„We have to intervene earlier to keep people as healthy as possible“

Bogi Eliasen is Director of Health at the Copenhagen Institute for Futures Studies (CIFS) and works on topics such as genomics, (digital) data and functions and their integration into our future health and care system. In this interview, he reveals why we need to think about health across national borders and talks about the future use of digital biomarkers in medicine.

Julia Eußner | March 2024

Bogi Eliasen works in particular on approaches to preventive health and keeping people healthy for as long as possible.

Mr Eliasen, you live and work in Denmark - how does the German healthcare system differ from the Danish one?

In Denmark, we have a tax-financed, centralised system, whereas Germany has an insurance-based, federated and very fragmented system. The hospital reform that is currently being discussed here took place in Denmark 15 years ago - fewer beds, larger hospitals. In this respect, it worked for the time being. However, if we look at the benefits for society as a whole, we see a problem that is not unique to Denmark. Both countries are facing a double demographic challenge: the population is getting older and age-related illnesses are steadily increasing, while at the same time a large number of people are retiring and leaving the labour market - so there are more sick people but fewer workers. This is where we need to start and redefine health as an ongoing process when we make investments and try to make plans. Health is an ongoing process where the challenges and opportunities change, it is not a process with a clear endpoint but rather a never ending ongoing and chaning process.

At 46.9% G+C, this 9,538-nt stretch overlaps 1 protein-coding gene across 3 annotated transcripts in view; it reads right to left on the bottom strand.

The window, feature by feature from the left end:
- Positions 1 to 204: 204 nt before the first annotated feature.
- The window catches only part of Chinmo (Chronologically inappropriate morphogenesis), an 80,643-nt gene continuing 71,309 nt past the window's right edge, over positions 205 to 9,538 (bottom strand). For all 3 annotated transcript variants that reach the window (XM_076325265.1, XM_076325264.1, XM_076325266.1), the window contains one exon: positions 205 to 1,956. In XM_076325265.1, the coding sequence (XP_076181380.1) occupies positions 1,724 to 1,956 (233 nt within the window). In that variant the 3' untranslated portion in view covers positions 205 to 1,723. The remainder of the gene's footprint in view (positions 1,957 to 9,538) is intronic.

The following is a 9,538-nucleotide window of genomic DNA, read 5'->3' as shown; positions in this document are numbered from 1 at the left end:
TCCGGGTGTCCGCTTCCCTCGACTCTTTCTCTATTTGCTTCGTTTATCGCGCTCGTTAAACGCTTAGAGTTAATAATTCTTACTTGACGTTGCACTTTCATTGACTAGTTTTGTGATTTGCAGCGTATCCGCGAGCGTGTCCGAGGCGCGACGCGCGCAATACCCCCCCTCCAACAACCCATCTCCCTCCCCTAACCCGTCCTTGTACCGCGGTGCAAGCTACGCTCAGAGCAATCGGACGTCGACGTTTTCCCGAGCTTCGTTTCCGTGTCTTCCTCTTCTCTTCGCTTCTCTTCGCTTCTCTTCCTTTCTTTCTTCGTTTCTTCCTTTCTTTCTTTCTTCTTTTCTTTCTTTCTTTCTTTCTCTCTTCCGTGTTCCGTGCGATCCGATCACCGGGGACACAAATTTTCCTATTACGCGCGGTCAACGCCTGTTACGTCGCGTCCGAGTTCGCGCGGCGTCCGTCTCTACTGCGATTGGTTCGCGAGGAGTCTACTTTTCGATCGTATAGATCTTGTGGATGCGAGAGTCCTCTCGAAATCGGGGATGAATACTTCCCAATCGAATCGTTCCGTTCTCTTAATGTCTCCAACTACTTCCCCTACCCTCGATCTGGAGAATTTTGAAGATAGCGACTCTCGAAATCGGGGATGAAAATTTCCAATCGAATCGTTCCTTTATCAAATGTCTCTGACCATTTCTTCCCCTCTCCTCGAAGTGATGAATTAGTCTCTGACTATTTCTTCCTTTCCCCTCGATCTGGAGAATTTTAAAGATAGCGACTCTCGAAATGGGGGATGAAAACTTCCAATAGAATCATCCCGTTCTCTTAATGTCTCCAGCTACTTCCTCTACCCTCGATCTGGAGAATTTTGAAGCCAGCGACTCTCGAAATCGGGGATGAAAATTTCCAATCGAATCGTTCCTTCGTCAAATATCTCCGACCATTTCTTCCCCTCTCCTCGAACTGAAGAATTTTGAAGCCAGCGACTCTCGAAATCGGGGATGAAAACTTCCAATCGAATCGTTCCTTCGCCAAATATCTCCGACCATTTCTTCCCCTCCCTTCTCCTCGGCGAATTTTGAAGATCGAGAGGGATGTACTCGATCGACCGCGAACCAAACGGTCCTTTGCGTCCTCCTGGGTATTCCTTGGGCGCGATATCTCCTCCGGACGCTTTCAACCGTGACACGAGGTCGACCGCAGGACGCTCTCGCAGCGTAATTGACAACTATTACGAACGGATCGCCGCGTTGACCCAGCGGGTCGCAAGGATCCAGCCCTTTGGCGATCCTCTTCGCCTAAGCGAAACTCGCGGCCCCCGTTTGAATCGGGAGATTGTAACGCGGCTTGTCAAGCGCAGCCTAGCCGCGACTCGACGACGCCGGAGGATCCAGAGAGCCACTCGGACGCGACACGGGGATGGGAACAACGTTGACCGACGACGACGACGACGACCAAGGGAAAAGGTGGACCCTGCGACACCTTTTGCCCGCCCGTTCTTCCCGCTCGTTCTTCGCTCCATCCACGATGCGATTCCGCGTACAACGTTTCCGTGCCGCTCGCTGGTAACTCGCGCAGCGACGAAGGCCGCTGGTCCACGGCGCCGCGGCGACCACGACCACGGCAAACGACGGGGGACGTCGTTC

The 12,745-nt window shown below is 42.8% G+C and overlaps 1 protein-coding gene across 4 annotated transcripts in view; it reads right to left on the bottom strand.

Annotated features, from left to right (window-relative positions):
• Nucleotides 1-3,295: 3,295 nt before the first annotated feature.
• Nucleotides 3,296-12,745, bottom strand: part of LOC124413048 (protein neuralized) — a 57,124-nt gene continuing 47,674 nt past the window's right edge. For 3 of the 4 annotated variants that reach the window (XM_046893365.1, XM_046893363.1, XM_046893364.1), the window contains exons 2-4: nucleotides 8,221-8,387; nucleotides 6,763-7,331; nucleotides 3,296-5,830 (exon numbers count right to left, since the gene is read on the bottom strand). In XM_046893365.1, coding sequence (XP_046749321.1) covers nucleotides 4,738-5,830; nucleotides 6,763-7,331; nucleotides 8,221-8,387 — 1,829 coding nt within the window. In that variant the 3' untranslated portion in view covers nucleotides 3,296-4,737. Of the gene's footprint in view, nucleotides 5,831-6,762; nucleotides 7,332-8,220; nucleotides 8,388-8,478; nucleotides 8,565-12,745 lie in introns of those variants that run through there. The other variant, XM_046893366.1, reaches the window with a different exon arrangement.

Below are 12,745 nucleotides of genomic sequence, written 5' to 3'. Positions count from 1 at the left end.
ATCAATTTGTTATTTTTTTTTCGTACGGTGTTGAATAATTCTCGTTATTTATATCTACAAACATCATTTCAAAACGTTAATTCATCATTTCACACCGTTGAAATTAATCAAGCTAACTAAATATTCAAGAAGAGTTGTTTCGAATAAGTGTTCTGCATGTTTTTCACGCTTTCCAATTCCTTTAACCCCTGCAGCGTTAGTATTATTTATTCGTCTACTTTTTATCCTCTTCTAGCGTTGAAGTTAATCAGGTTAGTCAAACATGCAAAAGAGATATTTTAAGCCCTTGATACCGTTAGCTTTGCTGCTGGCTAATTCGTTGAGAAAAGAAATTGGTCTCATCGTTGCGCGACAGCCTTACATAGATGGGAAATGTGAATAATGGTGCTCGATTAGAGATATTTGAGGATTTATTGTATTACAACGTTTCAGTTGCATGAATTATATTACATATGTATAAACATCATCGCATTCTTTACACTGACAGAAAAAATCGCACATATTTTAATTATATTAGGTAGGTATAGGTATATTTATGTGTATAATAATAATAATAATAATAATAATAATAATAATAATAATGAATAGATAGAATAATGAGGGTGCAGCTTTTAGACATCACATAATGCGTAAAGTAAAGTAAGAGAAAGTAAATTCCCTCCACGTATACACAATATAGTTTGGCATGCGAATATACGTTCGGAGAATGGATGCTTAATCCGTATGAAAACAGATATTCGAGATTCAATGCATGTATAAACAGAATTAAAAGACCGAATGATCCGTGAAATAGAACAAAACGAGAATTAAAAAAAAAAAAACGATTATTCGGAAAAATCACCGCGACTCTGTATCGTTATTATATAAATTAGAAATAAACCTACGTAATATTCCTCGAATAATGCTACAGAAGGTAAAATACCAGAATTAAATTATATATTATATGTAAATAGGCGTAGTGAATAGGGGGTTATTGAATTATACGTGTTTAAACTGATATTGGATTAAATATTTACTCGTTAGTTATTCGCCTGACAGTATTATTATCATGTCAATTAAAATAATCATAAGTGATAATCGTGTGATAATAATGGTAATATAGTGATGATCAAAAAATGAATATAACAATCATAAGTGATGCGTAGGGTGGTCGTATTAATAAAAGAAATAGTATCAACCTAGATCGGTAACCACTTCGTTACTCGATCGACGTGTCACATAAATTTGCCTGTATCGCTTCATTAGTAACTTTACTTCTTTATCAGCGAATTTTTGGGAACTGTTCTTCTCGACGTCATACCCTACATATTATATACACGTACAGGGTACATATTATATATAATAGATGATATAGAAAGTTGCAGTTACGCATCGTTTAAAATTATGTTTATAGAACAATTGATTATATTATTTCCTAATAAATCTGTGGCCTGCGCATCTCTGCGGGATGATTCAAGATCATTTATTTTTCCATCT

What role do you think prevention plays in medicine and in the healthcare system as a whole? What is meant by secondary prevention?

The average life expectancy just 150 years ago was 30, whereas nowadays people in many countries live to be 80 on average. If we look at why, it is not just the improvement in medical care, such as the introduction of hospitals. It is mainly factors such as better working conditions, better nutrition etc. that make a difference. People don't get older only because they go to hospital. They oldest mainly get older because they never needed the hospital. And that is crucial to learn that parts of health happen outside of the health systems.

This also means that we have to intervene earlier to keep people as healthy as possible for as long as possible. And this is where secondary prevention comes into play. It's not primarily about more hands – workforce – it's about the point and time at which we apply the expertise we have. This also means that we need to rethink where we invest, because today we are mainly investing in solutions for late-stage in diseases – and not for early-stage in diseases.

It's not primarily about more hands – workforce – it's about the point and time at which we apply the expertise we have.

What needs to change in our healthcare system so that it works well in the future?

We must enable access to health - not just to healthcare and medicine, but to a healthy life. This is not about recovery when people are ill, but above all about maintaining health throughout life. This is a change in mentality that needs to take place, from illness to health in all its aspects.

Where do you think the potential of the Bosch Health Campus lies?